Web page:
Federal, state, and local governments have taken steps to reduce deaths from opioid overdoses by expanding access to naloxone, a short-acting drug that reverses the effects of opioid-related overdoses. State Medicaid programs have played a key role by making naloxone affordable for low-income people struggling with opioid use disorder. This role has grown since 2014 as 36 states and the District of Columbia have expanded eligibility for Medicaid to cover low-income, childless adults. In the journal Addiction, Commonwealth Fund–supported researchers examined the effects of this expansion by tracking the increase in the amount of dispensed naloxone covered by Medicaid from 2009–16 and comparing changes in dispensed naloxone in states that did and did not expand Medicaid.
Portion of 2016 national naloxone sales paid for by Medicaid
What the Study Found
- Between 2009 and 2013 — prior to Medicaid expansion — the number of Medicaid-covered naloxone prescriptions was similar in the two groups of states: those that later opted to expand program eligibility (4,025) and those that did not (3,800).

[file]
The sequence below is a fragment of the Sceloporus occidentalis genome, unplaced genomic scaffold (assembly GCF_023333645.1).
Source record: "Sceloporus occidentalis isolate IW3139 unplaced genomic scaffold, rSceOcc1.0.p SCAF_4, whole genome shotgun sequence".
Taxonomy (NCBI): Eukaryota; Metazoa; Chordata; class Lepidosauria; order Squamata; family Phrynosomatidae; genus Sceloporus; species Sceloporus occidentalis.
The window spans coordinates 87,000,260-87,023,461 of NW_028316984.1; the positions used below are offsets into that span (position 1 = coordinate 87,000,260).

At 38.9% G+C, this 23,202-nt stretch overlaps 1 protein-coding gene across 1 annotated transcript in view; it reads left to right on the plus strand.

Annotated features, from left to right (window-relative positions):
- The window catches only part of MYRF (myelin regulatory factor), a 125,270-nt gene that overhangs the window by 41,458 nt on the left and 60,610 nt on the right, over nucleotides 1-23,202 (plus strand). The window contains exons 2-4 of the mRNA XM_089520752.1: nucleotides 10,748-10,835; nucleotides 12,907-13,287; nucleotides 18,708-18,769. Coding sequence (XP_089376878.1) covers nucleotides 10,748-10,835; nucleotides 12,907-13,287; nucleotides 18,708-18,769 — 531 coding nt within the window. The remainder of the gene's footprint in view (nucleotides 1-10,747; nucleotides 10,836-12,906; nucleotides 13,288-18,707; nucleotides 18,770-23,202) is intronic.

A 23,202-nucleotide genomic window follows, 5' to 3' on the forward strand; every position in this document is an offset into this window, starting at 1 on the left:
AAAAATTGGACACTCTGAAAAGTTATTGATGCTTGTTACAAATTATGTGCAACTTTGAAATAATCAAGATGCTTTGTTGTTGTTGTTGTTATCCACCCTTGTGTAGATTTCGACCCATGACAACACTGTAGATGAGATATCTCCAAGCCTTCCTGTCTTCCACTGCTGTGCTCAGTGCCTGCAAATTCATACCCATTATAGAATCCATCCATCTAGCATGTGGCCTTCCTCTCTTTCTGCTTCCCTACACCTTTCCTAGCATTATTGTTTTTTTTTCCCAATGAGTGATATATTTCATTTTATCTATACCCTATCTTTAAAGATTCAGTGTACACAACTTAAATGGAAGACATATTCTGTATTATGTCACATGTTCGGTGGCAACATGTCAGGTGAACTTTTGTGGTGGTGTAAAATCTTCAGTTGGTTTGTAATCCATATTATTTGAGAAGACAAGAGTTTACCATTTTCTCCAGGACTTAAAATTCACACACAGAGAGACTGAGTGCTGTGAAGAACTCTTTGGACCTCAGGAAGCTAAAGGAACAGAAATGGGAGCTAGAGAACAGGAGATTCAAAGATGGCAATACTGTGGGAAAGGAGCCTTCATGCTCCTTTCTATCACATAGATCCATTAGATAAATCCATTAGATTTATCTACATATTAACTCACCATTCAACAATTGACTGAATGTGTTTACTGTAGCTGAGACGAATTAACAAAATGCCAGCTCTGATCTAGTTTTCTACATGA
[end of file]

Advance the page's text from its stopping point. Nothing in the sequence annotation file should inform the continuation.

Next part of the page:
- After expansion, the pattern changed. In 2016, expansion states dispensed 38,000 naloxone prescriptions, compared with just 7,000 in nonexpansion states.
- From 2014–16, there were a greater number of naloxone prescriptions per capita in expansion states (215.6 per 100,000 Medicaid enrollees) than in states that opted not to expand (83.1 per 100,000 enrollees).
- In 2009, Medicaid sales of naloxone were less than 1 percent of sales of the drug nationwide; by 2016, that figure had grown to 25 percent.
The findings from this study suggest that making naloxone more affordable has had a significant impact on its use. Medicaid expansion has been an important tool for states batting the opioid epidemic, but it is only one part of the solution, the researchers say. “Naloxone-specific grants to states, reduced prices for user-friendly versions of naloxone, and improved first responder awareness of and education about naloxone are also critically important,” they conclude.
States that expanded Medicaid eligibility experienced improved access to the lifesaving drug naloxone.